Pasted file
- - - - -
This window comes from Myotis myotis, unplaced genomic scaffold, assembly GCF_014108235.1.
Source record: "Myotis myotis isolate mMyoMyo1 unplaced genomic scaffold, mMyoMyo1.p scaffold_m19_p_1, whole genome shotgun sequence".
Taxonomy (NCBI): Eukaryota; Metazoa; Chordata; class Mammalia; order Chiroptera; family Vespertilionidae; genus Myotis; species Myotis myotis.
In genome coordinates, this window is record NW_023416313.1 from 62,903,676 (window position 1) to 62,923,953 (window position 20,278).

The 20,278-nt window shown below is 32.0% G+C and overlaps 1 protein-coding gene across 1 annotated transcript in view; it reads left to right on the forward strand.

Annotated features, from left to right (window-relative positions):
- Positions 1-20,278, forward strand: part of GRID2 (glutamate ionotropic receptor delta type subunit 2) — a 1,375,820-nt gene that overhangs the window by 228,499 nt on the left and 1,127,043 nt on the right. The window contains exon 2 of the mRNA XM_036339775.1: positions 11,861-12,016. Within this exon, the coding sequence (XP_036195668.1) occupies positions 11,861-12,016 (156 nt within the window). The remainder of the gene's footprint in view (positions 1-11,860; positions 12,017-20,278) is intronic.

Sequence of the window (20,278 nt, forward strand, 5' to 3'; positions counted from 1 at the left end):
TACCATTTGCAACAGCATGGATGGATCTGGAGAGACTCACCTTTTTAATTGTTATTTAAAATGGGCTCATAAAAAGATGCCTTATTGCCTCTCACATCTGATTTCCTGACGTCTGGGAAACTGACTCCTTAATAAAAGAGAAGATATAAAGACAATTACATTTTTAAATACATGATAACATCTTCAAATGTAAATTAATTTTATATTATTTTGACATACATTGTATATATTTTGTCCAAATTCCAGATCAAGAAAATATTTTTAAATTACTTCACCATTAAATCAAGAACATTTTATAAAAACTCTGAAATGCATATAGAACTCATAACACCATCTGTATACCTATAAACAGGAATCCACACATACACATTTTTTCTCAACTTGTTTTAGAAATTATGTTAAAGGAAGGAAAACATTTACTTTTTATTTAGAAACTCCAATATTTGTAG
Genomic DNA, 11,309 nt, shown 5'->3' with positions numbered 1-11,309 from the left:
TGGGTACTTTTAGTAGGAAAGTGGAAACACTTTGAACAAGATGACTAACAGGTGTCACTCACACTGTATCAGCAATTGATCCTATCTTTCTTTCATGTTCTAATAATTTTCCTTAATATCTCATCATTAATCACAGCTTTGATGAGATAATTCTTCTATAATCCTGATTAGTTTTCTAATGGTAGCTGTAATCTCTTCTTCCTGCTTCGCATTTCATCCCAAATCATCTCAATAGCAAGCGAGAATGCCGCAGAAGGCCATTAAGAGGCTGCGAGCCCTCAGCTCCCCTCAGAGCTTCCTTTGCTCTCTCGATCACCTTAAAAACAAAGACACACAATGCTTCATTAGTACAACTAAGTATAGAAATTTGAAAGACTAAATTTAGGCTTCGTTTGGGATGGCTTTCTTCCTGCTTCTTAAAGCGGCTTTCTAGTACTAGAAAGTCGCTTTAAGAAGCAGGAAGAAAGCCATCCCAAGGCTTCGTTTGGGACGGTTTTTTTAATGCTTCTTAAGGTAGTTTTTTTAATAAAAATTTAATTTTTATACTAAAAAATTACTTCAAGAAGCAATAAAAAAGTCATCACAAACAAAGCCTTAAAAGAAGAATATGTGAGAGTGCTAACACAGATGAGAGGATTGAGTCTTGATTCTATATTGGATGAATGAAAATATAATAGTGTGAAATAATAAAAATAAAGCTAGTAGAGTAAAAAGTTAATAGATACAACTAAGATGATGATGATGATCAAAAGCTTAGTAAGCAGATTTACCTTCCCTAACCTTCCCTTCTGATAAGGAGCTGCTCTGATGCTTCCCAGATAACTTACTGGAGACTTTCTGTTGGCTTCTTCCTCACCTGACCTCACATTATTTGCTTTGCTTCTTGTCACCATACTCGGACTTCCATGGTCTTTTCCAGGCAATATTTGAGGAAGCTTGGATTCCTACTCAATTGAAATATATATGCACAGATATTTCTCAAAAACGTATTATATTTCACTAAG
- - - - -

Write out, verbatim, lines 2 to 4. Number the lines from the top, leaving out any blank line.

Source record: "Myotis myotis isolate mMyoMyo1 unplaced genomic scaffold, mMyoMyo1.p scaffold_m19_p_1, whole genome shotgun sequence".
Taxonomy (NCBI): Eukaryota; Metazoa; Chordata; class Mammalia; order Chiroptera; family Vespertilionidae; genus Myotis; species Myotis myotis.
In genome coordinates, this window is record NW_023416313.1 from 62,903,676 (window position 1) to 62,923,953 (window position 20,278).